Posts tagged ‘AOP’
Aspected oriented programming seemed at first to strike me rather as a solution in search of a problem – and to a degree it still does – So I thought I might try to record various problems that aspect oriented programming might solve as they come to mind or I come across them.
The observer pattern tends to result in “notify” function calls being littered throughout the observed object. These can be replaced by a single aspect – thereby separating out the “being observered” behaviour of the observed object from the rest of its behaviour.
To clarify, given some object we can turn it into an observed object by adding a notify method and an aspect that calls this method whenever a modifier is called. If all the modifiers start with “set” or return void then this could be particularly easy to do and if one could be sufficiently consistent throughout one’s codebase – one could imagine having a “subject mixin”, that makes an object observed witout the object being otherwise modifed. All that would be required would be a standard way to identify all the modifiers such that an aspect could be applied to them.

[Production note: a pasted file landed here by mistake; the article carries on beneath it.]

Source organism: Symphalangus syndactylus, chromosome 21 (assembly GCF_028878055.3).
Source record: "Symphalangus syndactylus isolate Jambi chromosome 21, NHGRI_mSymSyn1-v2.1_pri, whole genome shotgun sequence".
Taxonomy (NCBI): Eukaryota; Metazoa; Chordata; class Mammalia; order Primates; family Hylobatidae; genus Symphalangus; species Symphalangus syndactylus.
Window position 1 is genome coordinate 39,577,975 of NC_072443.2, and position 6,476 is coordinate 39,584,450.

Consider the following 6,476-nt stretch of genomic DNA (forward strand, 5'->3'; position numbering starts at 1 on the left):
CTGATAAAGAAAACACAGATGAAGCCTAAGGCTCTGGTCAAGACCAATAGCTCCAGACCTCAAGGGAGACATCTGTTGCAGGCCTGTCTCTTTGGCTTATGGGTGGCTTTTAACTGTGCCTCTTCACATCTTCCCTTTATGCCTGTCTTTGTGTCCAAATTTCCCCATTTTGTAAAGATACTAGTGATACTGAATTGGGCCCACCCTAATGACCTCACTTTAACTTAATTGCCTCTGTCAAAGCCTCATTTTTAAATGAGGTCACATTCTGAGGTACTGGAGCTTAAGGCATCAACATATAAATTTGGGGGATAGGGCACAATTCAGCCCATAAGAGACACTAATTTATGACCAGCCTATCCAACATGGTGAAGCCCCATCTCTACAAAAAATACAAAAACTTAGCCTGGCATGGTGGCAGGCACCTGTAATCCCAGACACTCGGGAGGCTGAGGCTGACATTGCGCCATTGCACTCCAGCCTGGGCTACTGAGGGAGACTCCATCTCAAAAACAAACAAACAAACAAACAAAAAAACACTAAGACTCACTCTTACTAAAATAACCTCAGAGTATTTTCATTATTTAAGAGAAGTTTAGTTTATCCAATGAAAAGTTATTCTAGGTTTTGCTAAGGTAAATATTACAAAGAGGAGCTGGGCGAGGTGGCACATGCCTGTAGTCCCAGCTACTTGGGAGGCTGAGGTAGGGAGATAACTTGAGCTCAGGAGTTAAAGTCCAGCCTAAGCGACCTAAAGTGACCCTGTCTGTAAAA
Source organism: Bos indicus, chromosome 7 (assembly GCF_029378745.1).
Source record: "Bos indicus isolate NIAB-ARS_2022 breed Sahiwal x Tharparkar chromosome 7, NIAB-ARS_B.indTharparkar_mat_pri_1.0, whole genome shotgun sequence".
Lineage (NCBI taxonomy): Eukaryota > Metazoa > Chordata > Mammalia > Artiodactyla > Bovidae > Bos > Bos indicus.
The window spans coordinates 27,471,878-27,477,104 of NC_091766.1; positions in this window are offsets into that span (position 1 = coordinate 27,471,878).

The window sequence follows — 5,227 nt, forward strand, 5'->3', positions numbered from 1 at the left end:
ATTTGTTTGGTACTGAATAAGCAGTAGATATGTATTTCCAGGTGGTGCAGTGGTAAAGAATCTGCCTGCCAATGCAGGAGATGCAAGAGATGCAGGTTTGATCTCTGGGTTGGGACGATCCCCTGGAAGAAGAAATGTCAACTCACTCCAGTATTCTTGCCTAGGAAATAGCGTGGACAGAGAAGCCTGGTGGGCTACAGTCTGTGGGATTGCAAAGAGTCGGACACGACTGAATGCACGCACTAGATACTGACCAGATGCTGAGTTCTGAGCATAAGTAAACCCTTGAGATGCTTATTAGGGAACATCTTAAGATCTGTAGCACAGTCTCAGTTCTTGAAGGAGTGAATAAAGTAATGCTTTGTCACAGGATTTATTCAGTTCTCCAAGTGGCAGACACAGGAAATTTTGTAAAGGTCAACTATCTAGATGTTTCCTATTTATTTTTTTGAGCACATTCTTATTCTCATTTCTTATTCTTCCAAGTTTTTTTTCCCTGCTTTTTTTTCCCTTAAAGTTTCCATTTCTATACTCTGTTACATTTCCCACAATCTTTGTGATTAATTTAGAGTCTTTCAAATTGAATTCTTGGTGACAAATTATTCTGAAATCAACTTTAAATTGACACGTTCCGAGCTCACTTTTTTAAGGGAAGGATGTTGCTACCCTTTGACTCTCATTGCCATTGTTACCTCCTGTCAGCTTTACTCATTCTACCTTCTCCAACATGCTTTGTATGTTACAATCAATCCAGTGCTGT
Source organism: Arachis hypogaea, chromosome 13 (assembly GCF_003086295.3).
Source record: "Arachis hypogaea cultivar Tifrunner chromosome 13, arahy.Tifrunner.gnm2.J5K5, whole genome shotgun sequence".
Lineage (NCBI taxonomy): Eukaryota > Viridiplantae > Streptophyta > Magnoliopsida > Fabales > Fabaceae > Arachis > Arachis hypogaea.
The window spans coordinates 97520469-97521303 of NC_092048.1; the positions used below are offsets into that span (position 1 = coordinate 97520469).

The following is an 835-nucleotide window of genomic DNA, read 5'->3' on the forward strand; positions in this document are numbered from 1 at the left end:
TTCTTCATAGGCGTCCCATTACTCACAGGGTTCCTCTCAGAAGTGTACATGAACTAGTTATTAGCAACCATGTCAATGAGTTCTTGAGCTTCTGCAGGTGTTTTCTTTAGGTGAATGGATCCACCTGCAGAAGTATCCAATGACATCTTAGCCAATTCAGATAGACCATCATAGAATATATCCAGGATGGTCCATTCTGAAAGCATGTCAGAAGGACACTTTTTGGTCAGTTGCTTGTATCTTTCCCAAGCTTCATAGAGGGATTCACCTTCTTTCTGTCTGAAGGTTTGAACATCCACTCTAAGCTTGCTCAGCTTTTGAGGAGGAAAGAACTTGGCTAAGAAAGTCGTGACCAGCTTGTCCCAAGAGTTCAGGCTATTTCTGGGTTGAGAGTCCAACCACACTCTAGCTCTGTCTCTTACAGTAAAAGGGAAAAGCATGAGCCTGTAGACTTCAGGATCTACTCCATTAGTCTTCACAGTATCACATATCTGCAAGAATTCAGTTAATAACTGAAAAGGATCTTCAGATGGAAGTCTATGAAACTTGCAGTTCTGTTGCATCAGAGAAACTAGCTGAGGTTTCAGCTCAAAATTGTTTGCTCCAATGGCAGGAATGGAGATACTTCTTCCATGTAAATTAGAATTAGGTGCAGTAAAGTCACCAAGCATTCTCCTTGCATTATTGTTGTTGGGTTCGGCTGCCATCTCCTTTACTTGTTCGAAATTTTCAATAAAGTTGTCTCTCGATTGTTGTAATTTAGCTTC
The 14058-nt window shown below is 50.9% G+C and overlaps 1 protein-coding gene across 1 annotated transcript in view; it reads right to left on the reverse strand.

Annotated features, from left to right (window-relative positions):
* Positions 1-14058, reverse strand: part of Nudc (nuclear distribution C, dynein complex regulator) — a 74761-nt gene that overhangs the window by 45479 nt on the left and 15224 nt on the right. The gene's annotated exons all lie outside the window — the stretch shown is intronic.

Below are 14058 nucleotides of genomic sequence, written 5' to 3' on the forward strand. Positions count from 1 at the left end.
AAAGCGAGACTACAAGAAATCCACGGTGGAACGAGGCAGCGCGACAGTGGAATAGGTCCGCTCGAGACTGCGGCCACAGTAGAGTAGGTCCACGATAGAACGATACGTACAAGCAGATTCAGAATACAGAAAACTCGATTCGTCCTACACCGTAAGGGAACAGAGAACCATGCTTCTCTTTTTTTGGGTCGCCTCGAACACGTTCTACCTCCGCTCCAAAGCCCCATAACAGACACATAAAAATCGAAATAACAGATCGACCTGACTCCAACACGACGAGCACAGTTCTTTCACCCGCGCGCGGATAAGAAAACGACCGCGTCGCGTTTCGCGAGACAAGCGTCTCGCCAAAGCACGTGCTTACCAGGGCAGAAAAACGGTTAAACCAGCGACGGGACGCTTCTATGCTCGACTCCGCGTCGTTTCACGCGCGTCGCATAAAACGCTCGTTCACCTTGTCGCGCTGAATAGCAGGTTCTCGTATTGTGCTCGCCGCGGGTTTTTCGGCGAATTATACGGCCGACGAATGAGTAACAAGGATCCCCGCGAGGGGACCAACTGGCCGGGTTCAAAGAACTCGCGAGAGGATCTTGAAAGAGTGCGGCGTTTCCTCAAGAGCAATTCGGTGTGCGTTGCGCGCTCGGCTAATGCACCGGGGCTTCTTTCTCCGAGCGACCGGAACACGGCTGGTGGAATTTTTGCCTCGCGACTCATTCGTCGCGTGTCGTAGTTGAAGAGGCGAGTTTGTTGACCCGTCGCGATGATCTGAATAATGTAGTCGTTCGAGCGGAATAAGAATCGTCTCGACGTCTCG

Switching caching of function returns on and off at compile time
One could have a separate caching aspect that adds code before a pointcut to check if a value is in a dictionary, and if so return the stored value. Some care would have to be taken to create this dictionary and store it in an appropriate place.
One could then control caching throughout the application from one locatio.
Restricting access to certain functions based on user
Our aspect would add code that checks the users permissions and dies and raises exceptions if the permission is not set. (This idea is adapted from here
Doing anything that you might want to do with decorators in python
Decorators in python are quite similar to aspects – but decorators (usually) are applied when the function is defined. (I’m sure one can do crazy things with metaclasses so as to fit aspect oriented programming to python if one so desired… it would all be done at runtime however…)